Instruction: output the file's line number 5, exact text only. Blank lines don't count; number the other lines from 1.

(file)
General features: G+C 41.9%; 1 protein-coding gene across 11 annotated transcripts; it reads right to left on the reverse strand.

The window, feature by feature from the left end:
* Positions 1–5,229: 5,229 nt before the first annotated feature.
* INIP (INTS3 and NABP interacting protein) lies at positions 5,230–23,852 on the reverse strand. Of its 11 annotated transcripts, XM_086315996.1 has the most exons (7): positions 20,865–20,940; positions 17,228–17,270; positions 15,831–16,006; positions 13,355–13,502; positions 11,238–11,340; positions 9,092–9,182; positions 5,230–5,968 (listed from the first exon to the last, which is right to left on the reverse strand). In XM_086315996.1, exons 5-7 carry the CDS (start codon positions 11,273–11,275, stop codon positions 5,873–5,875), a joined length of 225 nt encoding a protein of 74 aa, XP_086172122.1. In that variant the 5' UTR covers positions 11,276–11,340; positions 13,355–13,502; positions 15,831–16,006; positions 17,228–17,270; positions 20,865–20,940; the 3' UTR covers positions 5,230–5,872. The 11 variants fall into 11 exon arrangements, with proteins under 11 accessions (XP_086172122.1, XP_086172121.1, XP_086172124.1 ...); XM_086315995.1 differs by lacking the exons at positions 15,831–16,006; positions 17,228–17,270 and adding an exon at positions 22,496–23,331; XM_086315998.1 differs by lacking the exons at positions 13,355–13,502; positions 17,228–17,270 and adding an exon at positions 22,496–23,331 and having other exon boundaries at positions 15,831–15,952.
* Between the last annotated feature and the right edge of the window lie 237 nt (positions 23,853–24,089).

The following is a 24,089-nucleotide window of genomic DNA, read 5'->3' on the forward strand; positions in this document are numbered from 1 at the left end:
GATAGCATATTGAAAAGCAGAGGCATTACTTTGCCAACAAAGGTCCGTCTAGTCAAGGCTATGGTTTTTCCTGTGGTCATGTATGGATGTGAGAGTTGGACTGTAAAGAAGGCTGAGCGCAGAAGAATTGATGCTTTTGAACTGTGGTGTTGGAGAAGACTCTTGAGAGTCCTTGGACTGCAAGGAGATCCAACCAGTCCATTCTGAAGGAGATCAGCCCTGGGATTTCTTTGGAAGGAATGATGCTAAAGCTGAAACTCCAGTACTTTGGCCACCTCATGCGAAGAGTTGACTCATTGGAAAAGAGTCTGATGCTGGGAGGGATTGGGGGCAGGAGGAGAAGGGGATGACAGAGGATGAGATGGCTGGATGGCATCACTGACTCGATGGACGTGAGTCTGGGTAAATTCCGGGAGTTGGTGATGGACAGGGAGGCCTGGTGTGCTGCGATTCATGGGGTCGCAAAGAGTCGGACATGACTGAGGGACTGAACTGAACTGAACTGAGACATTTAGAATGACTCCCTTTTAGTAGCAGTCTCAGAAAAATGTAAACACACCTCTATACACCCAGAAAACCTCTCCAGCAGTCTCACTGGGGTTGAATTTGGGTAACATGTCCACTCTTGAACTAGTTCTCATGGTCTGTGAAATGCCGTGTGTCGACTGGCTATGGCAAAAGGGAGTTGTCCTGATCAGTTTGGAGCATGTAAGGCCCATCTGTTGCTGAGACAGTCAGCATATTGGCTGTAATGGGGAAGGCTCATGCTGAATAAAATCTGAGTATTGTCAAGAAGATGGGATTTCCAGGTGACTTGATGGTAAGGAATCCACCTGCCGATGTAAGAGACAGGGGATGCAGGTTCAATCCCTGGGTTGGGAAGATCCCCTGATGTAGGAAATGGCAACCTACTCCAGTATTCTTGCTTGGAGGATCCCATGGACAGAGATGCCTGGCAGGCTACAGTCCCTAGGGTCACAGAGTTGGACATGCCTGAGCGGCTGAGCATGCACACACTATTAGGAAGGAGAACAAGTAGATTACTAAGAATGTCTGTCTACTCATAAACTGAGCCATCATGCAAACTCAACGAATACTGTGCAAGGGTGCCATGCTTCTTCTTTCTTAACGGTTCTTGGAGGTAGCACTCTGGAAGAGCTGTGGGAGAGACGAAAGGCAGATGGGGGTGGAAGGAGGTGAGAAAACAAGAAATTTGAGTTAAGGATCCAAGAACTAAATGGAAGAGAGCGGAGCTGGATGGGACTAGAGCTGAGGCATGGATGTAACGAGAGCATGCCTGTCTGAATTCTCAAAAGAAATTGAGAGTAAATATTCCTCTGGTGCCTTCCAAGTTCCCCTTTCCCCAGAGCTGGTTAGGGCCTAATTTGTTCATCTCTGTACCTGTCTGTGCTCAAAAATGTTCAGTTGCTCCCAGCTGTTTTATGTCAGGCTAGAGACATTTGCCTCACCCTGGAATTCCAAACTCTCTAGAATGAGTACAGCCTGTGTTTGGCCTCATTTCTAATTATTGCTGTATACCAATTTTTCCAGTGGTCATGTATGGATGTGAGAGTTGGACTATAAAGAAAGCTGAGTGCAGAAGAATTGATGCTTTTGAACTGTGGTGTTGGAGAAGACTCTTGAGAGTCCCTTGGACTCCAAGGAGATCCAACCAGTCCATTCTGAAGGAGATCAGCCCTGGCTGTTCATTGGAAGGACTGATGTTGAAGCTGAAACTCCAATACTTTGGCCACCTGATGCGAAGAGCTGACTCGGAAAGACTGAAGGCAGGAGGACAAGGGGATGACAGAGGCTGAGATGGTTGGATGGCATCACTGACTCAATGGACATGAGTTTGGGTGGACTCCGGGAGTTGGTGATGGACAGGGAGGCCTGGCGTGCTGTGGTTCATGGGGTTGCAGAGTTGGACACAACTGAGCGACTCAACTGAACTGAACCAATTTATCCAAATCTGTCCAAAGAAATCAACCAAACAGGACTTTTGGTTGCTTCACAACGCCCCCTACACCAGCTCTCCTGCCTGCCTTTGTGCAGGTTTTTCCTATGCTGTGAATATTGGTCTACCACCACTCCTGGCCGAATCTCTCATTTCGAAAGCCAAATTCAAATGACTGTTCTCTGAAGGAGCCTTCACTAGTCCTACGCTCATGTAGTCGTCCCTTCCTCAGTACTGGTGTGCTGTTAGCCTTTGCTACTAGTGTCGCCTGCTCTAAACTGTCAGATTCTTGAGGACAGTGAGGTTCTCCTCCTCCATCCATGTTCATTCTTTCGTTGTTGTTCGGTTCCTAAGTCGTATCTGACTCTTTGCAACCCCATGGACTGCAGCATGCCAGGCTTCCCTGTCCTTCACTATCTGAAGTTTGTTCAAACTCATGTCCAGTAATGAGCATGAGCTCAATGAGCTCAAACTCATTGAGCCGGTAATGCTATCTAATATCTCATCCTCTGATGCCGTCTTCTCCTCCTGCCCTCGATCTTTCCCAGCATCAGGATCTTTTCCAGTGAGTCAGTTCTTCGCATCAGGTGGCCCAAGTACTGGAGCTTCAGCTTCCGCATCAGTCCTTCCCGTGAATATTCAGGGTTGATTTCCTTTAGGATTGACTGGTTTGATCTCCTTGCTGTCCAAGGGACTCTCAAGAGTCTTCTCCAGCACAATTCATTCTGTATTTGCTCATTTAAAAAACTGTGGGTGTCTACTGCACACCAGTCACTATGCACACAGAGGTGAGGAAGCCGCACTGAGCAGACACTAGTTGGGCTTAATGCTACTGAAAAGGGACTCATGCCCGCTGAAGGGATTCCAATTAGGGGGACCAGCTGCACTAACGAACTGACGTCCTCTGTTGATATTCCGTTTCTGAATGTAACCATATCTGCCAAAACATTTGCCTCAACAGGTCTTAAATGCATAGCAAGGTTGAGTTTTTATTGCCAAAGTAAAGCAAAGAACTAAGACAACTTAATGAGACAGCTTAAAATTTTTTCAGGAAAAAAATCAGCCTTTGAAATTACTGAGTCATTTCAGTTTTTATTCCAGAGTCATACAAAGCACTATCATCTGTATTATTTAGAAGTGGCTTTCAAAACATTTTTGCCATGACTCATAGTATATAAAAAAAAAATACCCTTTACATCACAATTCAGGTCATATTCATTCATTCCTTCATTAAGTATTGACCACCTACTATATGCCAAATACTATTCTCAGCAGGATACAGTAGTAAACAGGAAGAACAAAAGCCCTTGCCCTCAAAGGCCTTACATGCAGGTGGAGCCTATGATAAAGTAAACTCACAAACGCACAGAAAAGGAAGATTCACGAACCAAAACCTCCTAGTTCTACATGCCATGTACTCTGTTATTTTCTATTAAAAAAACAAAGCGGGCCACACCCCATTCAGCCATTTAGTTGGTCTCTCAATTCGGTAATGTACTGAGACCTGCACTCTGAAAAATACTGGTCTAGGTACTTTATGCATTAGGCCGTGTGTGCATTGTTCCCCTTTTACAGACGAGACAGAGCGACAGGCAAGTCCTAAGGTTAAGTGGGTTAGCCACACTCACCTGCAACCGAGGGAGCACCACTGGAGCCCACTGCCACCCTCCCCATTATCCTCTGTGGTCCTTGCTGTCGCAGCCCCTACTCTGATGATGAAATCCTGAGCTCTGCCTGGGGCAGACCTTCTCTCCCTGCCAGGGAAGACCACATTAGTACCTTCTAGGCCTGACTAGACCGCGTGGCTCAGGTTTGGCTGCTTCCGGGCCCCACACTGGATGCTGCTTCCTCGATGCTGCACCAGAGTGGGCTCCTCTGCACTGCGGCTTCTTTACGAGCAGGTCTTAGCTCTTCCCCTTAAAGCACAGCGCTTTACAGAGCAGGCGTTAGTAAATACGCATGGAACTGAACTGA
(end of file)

* Between the last annotated feature and the right edge of the window lie 237 nt (positions 23,853–24,089).